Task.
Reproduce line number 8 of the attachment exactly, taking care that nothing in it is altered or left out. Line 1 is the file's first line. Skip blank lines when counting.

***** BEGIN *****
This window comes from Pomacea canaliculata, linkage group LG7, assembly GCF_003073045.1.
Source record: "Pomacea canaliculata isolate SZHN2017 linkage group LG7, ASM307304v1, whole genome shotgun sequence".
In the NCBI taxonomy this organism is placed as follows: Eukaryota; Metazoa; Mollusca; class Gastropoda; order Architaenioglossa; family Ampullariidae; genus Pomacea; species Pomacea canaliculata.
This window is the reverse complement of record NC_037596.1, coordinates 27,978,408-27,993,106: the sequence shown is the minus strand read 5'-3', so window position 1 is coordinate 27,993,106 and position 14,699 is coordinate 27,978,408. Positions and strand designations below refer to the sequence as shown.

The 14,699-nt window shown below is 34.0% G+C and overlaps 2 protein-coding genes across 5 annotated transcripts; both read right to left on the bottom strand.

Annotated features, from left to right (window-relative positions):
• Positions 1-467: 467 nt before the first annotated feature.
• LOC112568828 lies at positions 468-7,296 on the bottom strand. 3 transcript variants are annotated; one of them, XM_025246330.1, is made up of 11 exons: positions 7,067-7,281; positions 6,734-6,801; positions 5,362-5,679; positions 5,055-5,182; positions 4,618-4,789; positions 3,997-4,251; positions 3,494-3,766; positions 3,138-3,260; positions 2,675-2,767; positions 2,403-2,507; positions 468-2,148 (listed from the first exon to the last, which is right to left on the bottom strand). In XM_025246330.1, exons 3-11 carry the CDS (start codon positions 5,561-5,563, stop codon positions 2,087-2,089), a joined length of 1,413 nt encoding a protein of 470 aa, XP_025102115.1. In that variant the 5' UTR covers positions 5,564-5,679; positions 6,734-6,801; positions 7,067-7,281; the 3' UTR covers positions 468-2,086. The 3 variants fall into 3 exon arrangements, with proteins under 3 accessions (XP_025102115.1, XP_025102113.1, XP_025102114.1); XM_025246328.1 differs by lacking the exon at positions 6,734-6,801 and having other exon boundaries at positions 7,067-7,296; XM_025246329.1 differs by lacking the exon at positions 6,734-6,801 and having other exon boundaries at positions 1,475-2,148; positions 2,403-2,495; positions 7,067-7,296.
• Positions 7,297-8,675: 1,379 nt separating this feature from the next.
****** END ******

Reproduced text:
• LOC112568828 lies at positions 468-7,296 on the bottom strand. 3 transcript variants are annotated; one of them, XM_025246330.1, is made up of 11 exons: positions 7,067-7,281; positions 6,734-6,801; positions 5,362-5,679; positions 5,055-5,182; positions 4,618-4,789; positions 3,997-4,251; positions 3,494-3,766; positions 3,138-3,260; positions 2,675-2,767; positions 2,403-2,507; positions 468-2,148 (listed from the first exon to the last, which is right to left on the bottom strand). In XM_025246330.1, exons 3-11 carry the CDS (start codon positions 5,561-5,563, stop codon positions 2,087-2,089), a joined length of 1,413 nt encoding a protein of 470 aa, XP_025102115.1. In that variant the 5' UTR covers positions 5,564-5,679; positions 6,734-6,801; positions 7,067-7,281; the 3' UTR covers positions 468-2,086. The 3 variants fall into 3 exon arrangements, with proteins under 3 accessions (XP_025102115.1, XP_025102113.1, XP_025102114.1); XM_025246328.1 differs by lacking the exon at positions 6,734-6,801 and having other exon boundaries at positions 7,067-7,296; XM_025246329.1 differs by lacking the exon at positions 6,734-6,801 and having other exon boundaries at positions 1,475-2,148; positions 2,403-2,495; positions 7,067-7,296.